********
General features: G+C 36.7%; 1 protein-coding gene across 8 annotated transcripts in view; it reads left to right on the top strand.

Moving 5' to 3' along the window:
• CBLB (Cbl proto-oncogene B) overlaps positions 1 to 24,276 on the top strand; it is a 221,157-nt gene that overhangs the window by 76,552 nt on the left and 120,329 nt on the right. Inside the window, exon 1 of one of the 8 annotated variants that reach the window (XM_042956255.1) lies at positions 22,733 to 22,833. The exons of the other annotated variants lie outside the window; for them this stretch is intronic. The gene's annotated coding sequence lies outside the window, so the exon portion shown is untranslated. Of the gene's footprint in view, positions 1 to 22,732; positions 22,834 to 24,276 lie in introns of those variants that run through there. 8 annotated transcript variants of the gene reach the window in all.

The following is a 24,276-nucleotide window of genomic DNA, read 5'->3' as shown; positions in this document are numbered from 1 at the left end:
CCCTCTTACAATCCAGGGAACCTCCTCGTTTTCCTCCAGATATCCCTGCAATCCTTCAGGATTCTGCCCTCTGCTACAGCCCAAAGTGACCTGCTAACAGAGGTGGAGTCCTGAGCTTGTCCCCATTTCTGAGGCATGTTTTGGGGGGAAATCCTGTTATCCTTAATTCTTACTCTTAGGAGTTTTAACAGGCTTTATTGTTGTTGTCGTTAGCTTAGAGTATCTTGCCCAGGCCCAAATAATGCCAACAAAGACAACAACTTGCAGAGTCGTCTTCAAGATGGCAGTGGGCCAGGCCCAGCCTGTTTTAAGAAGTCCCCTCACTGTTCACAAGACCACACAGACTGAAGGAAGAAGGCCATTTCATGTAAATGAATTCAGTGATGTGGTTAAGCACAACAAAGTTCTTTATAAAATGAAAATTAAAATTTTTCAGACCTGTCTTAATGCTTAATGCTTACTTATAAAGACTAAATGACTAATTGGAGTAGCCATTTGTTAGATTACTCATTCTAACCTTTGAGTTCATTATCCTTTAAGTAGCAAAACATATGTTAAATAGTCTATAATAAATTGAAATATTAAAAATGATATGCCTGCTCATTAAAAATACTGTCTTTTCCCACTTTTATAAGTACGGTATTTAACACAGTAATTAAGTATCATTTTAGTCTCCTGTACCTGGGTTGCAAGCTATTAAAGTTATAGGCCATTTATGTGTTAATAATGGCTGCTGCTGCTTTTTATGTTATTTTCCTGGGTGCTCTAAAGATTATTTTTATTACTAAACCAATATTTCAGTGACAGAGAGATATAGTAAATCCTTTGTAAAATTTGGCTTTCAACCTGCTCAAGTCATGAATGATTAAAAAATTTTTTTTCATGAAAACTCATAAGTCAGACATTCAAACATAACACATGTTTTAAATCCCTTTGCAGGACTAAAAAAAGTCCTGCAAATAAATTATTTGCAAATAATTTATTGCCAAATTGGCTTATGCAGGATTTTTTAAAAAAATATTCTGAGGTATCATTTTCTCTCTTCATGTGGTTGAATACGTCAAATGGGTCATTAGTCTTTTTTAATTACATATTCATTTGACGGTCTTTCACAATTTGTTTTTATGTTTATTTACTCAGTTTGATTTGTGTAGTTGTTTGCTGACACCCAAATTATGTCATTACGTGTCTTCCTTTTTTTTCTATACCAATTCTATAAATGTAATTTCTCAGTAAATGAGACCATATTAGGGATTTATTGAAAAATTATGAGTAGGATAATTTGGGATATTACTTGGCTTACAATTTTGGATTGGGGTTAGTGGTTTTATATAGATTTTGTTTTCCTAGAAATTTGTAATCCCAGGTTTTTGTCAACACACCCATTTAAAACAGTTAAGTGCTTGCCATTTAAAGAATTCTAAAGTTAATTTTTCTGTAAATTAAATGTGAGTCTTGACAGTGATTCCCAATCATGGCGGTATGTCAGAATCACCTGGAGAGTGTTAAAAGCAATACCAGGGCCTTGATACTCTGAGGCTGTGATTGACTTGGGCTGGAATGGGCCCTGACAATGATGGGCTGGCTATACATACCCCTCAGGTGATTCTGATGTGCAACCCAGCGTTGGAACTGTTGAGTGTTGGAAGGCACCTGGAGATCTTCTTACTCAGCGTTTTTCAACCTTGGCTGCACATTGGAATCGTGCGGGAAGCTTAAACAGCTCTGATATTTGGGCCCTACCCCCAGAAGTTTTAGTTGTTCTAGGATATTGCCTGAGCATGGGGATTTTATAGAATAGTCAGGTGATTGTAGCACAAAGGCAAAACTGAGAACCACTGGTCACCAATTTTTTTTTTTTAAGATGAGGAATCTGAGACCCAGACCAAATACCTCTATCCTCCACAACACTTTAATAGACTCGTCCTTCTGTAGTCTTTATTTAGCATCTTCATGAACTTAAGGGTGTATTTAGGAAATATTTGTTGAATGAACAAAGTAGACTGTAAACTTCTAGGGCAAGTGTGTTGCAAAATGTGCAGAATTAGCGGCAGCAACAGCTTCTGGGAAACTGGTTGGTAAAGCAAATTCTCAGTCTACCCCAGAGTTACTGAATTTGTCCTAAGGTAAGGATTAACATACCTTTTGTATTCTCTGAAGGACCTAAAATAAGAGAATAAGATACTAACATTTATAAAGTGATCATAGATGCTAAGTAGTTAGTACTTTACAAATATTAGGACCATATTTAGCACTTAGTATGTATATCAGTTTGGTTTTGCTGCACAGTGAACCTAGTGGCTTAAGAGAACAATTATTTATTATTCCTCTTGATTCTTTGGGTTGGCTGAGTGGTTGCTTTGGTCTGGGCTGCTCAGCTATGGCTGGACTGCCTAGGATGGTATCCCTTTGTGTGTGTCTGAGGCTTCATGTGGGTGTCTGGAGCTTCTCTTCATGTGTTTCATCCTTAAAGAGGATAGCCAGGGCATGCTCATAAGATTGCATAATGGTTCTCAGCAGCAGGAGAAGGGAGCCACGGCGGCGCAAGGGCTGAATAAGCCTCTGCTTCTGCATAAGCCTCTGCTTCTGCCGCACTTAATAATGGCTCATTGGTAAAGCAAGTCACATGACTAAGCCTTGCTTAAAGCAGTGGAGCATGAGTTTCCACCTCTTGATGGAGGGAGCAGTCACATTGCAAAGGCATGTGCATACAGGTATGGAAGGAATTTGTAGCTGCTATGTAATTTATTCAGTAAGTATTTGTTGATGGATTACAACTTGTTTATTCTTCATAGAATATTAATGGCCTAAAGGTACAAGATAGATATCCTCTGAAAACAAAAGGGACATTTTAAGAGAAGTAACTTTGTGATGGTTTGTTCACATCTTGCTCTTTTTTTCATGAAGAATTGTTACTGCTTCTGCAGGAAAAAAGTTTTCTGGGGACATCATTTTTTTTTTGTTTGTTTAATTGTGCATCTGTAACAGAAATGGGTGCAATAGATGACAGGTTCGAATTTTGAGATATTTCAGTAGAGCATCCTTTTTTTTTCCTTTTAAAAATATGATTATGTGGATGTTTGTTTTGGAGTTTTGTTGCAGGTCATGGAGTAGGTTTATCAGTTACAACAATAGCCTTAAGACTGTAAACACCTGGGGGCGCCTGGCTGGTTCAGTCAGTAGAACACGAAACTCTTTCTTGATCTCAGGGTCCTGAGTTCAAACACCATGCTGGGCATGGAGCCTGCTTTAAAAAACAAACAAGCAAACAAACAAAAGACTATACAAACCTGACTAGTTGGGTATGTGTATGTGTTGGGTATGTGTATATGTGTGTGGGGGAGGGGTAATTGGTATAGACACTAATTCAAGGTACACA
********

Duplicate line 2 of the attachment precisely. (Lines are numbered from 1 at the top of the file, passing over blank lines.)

Moving 5' to 3' along the window: